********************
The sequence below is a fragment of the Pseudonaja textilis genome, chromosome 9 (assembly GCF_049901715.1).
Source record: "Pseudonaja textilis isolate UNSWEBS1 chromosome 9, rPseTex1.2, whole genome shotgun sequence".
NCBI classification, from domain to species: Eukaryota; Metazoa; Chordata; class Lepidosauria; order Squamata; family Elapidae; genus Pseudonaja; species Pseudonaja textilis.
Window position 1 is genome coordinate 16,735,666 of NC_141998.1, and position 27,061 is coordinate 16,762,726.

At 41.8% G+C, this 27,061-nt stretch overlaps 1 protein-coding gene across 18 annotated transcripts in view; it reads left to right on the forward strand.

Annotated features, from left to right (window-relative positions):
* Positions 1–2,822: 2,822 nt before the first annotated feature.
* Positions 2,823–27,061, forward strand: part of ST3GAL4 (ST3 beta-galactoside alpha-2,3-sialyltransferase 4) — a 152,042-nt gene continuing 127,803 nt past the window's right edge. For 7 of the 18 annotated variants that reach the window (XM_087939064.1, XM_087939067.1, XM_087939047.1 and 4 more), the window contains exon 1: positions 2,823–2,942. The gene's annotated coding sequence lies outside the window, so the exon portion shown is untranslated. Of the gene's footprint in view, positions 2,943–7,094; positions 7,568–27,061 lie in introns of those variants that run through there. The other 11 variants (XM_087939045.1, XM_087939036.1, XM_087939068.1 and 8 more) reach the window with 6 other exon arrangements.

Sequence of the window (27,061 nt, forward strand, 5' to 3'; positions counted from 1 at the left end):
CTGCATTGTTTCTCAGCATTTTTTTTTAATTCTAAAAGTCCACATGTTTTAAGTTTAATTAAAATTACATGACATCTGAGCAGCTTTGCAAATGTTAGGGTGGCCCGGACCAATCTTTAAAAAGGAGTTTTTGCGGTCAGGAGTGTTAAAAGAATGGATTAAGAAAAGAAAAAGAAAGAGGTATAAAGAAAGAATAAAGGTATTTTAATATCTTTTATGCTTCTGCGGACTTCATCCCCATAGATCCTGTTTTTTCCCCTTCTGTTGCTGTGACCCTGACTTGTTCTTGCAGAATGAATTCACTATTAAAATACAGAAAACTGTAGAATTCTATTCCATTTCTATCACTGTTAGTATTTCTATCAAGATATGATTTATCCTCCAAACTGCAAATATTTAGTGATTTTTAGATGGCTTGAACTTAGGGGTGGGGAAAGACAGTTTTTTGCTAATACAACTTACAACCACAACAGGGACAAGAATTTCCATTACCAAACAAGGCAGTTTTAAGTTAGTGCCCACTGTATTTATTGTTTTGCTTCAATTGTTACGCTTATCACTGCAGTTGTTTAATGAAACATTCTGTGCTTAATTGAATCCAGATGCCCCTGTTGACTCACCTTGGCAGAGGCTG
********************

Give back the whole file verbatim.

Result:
The sequence below is a fragment of the Pseudonaja textilis genome, chromosome 9 (assembly GCF_049901715.1).
Source record: "Pseudonaja textilis isolate UNSWEBS1 chromosome 9, rPseTex1.2, whole genome shotgun sequence".
NCBI classification, from domain to species: Eukaryota; Metazoa; Chordata; class Lepidosauria; order Squamata; family Elapidae; genus Pseudonaja; species Pseudonaja textilis.
Window position 1 is genome coordinate 16,735,666 of NC_141998.1, and position 27,061 is coordinate 16,762,726.

At 41.8% G+C, this 27,061-nt stretch overlaps 1 protein-coding gene across 18 annotated transcripts in view; it reads left to right on the forward strand.

Annotated features, from left to right (window-relative positions):
* Positions 1–2,822: 2,822 nt before the first annotated feature.
* Positions 2,823–27,061, forward strand: part of ST3GAL4 (ST3 beta-galactoside alpha-2,3-sialyltransferase 4) — a 152,042-nt gene continuing 127,803 nt past the window's right edge. For 7 of the 18 annotated variants that reach the window (XM_087939064.1, XM_087939067.1, XM_087939047.1 and 4 more), the window contains exon 1: positions 2,823–2,942. The gene's annotated coding sequence lies outside the window, so the exon portion shown is untranslated. Of the gene's footprint in view, positions 2,943–7,094; positions 7,568–27,061 lie in introns of those variants that run through there. The other 11 variants (XM_087939045.1, XM_087939036.1, XM_087939068.1 and 8 more) reach the window with 6 other exon arrangements.

Sequence of the window (27,061 nt, forward strand, 5' to 3'; positions counted from 1 at the left end):
CTGCATTGTTTCTCAGCATTTTTTTTTAATTCTAAAAGTCCACATGTTTTAAGTTTAATTAAAATTACATGACATCTGAGCAGCTTTGCAAATGTTAGGGTGGCCCGGACCAATCTTTAAAAAGGAGTTTTTGCGGTCAGGAGTGTTAAAAGAATGGATTAAGAAAAGAAAAAGAAAGAGGTATAAAGAAAGAATAAAGGTATTTTAATATCTTTTATGCTTCTGCGGACTTCATCCCCATAGATCCTGTTTTTTCCCCTTCTGTTGCTGTGACCCTGACTTGTTCTTGCAGAATGAATTCACTATTAAAATACAGAAAACTGTAGAATTCTATTCCATTTCTATCACTGTTAGTATTTCTATCAAGATATGATTTATCCTCCAAACTGCAAATATTTAGTGATTTTTAGATGGCTTGAACTTAGGGGTGGGGAAAGACAGTTTTTTGCTAATACAACTTACAACCACAACAGGGACAAGAATTTCCATTACCAAACAAGGCAGTTTTAAGTTAGTGCCCACTGTATTTATTGTTTTGCTTCAATTGTTACGCTTATCACTGCAGTTGTTTAATGAAACATTCTGTGCTTAATTGAATCCAGATGCCCCTGTTGACTCACCTTGGCAGAGGCTG